Patricia Era Bath invented the Laserphaco Probe for cataract treatment in 1986.
Born November 4, 1942 Patricia is an ophthalmologist, inventor and academic. Among many firsts, she is the first Black person to complete a residency in ophthalmology and the first Black Woman doctor to receive a medical patent. She also invented the Laserphaco Probe for cataract treatment in 1986.
She has broken ground for women and African Americans in a number of areas. Prior to Bath, no woman had served on the staff of the Jules Stein Eye Institute, headed a post-graduate training program in ophthalmology, or been elected to the honorary staff of the UCLA Medical Center (an honor bestowed on her after her retirement). Before Bath, no black person had served as a resident in ophthalmology at New York University and no black woman had ever served on staff as a surgeon at the UCLA Medical Center. Bath is the first African-American woman doctor to receive a patent for a medical purpose. The holder of four patents, she also founded the company of the American Institute for the Prevention of Blindness in Washington, D.C.
Born in Harlem, New York, on November 4, 1942, Patricia Bath became the first African American to complete a residency in ophthalmology in 1973. Two years later, she became the first female faculty member in the Department of Ophthalmology at UCLA's Jules Stein Eye Institute. In 1976, Bath co-founded the American Institute for the Prevention of Blindness, which established that "eyesight is a basic human right." In 1986, Bath invented the Laserphaco Probe, improving treatment for cataract patients. She patented the device in 1988, becoming the first African-American female doctor to receive a medical patent.
Patricia's father Rupert Bath, the first black motorman for the New York City subway system, and Gladys Bath, a housewife and domestic worker who used her salary to save money for her children's education. Bath was encouraged by her family to pursue academic interests. Her father, a former Merchant Marine and an occasional newspaper columnist, taught Bath about the wonders of travel and the value of exploring new cultures. Her mother piqued the young girl's interest in science by buying her a chemistry set.
As a result, Bath worked hard on her intellectual pursuits and, at the age of 16, became one of only a few students to attend a cancer research workshop sponsored by the National Science Foundation. The program head, Dr. Robert Bernard, was so impressed with Bath's discoveries during the project that he incorporated her findings in a scientific paper he presented at a conference. The publicity surrounding her discoveries earned Bath the Mademoiselle magazine's Merit Award in 1960.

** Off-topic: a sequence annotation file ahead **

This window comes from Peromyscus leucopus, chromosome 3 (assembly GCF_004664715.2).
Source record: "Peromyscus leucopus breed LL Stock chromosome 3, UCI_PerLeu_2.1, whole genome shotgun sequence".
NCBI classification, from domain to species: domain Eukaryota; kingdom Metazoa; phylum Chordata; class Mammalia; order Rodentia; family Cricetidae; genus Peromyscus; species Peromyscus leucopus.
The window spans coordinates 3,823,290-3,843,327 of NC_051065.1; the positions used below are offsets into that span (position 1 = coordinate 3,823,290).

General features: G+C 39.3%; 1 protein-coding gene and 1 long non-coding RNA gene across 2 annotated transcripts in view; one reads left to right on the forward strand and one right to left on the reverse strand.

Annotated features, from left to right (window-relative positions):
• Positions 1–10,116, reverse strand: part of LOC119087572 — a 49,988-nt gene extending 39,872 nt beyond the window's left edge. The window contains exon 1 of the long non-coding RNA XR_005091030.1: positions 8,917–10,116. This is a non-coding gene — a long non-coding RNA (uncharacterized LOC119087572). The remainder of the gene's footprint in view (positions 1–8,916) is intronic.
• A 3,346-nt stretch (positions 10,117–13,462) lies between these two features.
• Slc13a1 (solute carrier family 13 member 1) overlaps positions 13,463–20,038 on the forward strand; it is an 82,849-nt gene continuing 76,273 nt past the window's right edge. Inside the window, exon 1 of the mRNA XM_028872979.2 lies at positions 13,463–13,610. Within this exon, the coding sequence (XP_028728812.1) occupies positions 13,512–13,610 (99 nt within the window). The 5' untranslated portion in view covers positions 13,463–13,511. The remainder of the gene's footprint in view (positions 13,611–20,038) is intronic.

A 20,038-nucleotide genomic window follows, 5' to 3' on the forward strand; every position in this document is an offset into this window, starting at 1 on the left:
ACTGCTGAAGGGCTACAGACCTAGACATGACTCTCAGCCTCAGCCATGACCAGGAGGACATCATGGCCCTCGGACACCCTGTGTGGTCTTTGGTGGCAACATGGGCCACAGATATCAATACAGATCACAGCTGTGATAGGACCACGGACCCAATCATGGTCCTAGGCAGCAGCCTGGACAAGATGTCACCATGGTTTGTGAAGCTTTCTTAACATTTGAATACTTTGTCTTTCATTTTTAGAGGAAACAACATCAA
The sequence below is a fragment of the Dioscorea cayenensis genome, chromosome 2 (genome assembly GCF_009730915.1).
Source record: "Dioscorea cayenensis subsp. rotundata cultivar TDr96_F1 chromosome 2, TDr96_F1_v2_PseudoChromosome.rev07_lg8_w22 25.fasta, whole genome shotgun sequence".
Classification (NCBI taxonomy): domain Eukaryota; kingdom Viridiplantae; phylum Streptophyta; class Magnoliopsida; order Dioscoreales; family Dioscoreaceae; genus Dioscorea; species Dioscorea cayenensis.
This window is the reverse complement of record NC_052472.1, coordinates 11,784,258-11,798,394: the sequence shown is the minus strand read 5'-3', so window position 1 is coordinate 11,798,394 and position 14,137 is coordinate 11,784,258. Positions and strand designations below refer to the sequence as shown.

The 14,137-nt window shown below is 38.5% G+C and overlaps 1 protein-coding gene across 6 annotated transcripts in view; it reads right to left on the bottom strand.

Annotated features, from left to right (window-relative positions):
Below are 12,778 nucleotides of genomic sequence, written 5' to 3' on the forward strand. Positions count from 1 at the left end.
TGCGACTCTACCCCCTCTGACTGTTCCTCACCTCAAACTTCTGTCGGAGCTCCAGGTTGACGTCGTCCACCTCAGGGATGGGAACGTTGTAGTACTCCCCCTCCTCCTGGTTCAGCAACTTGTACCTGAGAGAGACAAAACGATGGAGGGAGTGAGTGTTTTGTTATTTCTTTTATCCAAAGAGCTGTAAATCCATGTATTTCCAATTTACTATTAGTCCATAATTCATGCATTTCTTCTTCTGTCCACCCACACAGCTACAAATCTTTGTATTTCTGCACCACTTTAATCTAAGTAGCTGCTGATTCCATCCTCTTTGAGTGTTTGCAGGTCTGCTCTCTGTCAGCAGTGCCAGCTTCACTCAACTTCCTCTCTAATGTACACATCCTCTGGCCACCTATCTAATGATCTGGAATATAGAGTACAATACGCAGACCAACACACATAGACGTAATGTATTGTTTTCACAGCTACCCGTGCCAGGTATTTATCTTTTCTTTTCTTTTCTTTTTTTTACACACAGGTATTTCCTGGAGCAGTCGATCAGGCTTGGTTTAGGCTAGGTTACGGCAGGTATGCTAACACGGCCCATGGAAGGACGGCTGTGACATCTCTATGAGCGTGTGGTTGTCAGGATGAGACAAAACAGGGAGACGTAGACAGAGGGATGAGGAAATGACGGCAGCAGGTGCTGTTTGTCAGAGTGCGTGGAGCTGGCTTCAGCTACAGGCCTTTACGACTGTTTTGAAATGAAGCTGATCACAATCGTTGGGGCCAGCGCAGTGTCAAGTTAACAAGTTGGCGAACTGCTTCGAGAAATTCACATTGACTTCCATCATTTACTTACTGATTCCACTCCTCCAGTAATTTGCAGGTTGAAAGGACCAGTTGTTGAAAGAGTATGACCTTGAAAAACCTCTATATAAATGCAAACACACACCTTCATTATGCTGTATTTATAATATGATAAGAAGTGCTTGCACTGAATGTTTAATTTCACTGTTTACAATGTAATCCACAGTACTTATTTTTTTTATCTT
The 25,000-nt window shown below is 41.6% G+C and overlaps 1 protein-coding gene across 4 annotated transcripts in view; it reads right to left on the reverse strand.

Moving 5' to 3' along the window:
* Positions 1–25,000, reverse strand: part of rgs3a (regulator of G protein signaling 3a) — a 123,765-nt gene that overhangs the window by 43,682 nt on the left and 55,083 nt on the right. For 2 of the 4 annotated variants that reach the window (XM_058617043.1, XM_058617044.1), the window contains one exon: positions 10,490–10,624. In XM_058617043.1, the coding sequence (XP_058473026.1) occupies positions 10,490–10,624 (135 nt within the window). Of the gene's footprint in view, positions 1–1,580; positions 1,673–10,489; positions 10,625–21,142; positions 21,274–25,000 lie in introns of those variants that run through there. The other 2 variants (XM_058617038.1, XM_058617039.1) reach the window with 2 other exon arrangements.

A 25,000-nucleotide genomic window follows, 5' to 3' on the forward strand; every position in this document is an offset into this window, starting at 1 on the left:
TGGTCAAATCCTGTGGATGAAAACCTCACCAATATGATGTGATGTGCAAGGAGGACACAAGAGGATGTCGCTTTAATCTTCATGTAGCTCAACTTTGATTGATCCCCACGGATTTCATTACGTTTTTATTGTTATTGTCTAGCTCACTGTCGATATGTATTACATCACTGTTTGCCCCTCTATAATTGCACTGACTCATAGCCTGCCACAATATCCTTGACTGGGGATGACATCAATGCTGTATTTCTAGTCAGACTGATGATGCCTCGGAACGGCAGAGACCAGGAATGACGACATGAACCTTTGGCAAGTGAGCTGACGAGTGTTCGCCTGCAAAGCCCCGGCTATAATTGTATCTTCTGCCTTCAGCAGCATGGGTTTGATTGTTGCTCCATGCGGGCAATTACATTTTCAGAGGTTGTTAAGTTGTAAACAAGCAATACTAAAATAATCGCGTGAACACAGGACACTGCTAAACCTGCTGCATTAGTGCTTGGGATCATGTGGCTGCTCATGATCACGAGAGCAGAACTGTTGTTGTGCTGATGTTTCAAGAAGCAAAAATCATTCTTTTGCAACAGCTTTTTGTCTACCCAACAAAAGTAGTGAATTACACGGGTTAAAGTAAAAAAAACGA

After graduating from high school in only two years, Bath headed to Hunter College, where she earned a bachelor's degree in 1964. She then attended Howard University to pursue a medical degree. Bath graduated with honors from Howard in 1968, and accepted an internship at Harlem Hospital shortly afterward. The following year, she also began pursuing a fellowship in ophthalmology at Columbia University. Through her studies there, she discovered that African Americans were twice as likely to suffer from blindness than other patients to which she attended, and eight times more likely to develop glaucoma. Her research led to her development of a community ophthalmology system, which increased the amount of eye care given to those who were unable to afford treatment.
In 1981, Bath began working on her most well-known invention: the Laserphaco Probe (1986). Harnessing laser technology, the device created a less painful and more precise treatment of cataracts. She received a patent for the device in 1988, becoming the first African-American female doctor to receive a patent for a medical purpose. (She also holds patents in Japan, Canada and Europe.) With her Laserphaco Probe, Bath was able to help restore the sight of individuals who had been blind for more than 30 years.
In 1993, Bath retired from her position at the UCLA Medical Center and became an honorary member of its medical staff. That same year, she was named a "Howard University Pioneer in Academic Medicine."
Among her many roles in the medical field, Bath is a strong advocate of telemedicine, which uses technology to provide medical services in remote areas.
We passed away Patricia on May 30, 2019.
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